“Alexandria had been able to form meaningful and affectionate collateral attachments to the R.s and her half-sisters, Anna and Kayla. Doi Fick noted that if Alexandria were to lose her strong sibling relationship with Anna, it would shake her sense of identity. Both Doi Fick and Alexandria’s therapist Wejbe felt the R.s would be supportive of a continued relationship between Alexandria and the P.s. Both also expressed concern that the P. family would be unable to support a continuing relationship between Alexandria and the R.s and her half-sisters, Anna and Kayla.” (Page 29)

That statement is a large lie in this case – Anna and Kayla are close to Lexi and the concern with the expert that the Page’s agreed upon is that the Page’s were NOT going to support a continued relationship with the sisters.   Based on other things brought up in the Court of Appeals document I think this is a valid point.

Media

So let’s start with the court document from the latest court of appeals.

“The court ordered Alexandria to be placed with the R.s and imposed a seven-day stay, after which Alexandria would be moved without a transition plan.

The P.s filed a notice of appeal, and also sought another writ of supersedeas to stay Alexandria’s transfer. We denied the writ petition on March 18, 2016.”

Based on the way that they kept calling protesters to the house, I somehow doubt that there would have been any way that a private transaction would have taken place.

Calling Troy Dunn?   NOT protecting Lexi.   Calling the media?   Calling protesters?   Not protecting her.

So get off that high horse now.   I would say that they POSSIBLY didn’t realize that DCFS would do it but I also don’t think that DCFS had many options.

I’ll go into the other issues later but I’d also like to address the concept that Summer is native and therefore would be suited to teaching Lexi about her culture.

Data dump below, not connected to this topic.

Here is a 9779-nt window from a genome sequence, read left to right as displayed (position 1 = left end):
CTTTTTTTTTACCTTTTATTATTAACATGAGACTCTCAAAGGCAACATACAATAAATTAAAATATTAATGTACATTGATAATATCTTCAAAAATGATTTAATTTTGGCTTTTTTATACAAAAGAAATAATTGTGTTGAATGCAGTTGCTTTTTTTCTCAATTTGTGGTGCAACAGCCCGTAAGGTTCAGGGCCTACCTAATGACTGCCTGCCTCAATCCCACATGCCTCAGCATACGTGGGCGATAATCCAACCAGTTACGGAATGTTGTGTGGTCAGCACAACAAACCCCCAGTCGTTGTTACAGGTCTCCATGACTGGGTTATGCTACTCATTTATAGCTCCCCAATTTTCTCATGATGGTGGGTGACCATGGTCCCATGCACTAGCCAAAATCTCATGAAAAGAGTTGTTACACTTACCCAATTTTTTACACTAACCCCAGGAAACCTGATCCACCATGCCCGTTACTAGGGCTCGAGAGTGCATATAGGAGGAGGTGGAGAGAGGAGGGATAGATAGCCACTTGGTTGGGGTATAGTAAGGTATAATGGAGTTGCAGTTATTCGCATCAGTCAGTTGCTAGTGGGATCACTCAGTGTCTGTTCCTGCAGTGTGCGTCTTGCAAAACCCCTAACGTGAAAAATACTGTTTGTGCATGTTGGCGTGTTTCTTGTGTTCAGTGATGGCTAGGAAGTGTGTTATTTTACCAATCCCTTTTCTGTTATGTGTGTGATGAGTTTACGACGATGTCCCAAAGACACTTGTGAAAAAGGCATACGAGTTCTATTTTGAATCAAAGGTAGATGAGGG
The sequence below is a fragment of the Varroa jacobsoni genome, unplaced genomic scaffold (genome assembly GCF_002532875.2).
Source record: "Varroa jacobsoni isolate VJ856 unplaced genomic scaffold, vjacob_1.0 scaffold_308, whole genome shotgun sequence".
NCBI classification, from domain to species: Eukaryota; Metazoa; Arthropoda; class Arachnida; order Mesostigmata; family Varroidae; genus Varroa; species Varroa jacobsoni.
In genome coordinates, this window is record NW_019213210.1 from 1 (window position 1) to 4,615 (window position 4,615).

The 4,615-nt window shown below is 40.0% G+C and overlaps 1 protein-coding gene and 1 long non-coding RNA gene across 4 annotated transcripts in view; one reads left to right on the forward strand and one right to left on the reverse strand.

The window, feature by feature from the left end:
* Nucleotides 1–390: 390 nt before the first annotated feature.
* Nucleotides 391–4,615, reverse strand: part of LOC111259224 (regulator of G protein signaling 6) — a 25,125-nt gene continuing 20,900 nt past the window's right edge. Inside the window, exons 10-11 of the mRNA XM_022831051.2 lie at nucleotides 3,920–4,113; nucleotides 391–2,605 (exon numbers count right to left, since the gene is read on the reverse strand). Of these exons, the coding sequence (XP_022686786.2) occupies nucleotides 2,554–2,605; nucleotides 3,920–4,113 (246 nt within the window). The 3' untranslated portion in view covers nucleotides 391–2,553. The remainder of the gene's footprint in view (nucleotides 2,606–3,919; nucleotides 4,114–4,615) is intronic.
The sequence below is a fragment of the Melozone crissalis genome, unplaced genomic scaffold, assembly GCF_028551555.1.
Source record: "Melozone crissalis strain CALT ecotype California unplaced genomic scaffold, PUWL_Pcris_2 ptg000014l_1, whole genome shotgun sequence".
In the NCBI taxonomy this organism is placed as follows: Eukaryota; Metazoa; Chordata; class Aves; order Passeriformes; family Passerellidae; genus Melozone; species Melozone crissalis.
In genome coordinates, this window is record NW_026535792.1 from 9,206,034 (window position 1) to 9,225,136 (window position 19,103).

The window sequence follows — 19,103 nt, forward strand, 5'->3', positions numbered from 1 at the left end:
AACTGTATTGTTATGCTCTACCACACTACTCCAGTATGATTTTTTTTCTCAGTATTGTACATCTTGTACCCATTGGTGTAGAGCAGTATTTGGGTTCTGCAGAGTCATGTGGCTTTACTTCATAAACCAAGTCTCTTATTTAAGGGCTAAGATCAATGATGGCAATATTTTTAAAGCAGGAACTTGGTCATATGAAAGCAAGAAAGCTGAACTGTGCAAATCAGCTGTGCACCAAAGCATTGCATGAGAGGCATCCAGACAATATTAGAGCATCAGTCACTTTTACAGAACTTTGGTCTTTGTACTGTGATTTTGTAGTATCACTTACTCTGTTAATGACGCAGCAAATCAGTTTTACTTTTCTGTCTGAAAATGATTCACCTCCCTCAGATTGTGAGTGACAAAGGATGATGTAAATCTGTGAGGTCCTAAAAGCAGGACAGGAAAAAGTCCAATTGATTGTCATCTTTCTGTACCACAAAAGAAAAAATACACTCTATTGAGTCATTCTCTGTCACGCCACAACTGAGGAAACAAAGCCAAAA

This is all from the court of appeals documents:

“The P.s have described efforts they made to incorporate Native American culture into their lives. Summer P. has Southern Tuscarora heritage, but the tribe is not enrolling new members and is not a federally recognized tribe. They have painted one wall of their kitchen “Navajo Blue,” and are members of the Autry Museum, participating in Native American arts and crafts activities. They attend an annual pow-wow, and shortly before the September 2015 good cause hearing, Summer and Alexandria attending a sage burning ceremony. However, Summer declined to participate in a part of the activity, and did not encourage Alexandria to participate.”

In addition:

“Those other factors include Alexandria’s relationship with her extended family and half-siblings; the capacity of her extended family to maintain and develop her sense of self-identity, including her cultural identity and connection to the Choctaw tribal culture; and the P.s’ relative reluctance or resistance to foster Alexandria’s relationship with her extended family or encourage exploration of and exposure to her Choctaw cultural identity.”

And:

“After remand, the case was assigned to Judge Trendacosta, who ordered individual therapy for Alexandria in December 2014.8 Alexandria seemed happier and less anxious in individual sessions and was much more open about discussing family. Wejbe felt that Summer P. was reluctant to implement some of the therapy tools she suggested for Alexandria in the home, and the P. family did not attend many of the cultural activities offered through United American Indian Involvement. During one session, Wejbe made a dreamcatcher with Alexandria. Summer P. testified the dreamcatcher had ended up in the trash.”

The court papers show a child who loved her extended family and was willing to go with them and also showed a foster family unwilling to literally foster this bond.

I’ll go more into it later, but this post is long enough.